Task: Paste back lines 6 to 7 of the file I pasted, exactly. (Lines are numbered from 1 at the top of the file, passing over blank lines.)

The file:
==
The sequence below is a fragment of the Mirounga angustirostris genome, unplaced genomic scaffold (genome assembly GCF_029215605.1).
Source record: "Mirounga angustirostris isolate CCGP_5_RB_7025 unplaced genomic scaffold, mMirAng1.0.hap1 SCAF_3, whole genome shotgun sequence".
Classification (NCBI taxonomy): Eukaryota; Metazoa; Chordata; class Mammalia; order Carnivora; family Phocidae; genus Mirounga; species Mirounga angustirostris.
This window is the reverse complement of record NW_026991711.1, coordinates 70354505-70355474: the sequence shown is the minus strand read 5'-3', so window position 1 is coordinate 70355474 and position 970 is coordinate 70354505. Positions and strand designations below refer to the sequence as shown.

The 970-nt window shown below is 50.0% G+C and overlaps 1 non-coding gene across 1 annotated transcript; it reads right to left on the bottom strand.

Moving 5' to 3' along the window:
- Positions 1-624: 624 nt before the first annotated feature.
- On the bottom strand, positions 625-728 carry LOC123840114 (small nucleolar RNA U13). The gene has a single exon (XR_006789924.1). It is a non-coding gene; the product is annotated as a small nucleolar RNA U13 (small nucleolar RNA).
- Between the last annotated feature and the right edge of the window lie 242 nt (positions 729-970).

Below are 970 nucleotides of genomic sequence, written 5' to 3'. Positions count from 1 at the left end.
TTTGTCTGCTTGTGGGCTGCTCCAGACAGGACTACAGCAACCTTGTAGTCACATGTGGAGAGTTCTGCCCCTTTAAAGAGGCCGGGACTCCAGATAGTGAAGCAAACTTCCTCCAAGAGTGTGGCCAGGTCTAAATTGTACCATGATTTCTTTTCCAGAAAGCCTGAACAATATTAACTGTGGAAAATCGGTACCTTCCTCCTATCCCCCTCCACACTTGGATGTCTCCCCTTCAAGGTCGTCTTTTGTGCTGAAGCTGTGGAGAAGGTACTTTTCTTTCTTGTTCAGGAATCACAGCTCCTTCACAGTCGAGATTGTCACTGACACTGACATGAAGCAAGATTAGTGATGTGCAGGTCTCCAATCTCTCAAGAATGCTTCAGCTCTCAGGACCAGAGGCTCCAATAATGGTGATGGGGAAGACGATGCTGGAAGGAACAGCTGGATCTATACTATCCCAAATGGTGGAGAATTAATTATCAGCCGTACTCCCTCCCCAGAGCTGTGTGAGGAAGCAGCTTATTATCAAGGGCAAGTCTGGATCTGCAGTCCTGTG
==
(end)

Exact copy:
Moving 5' to 3' along the window:
- Positions 1-624: 624 nt before the first annotated feature.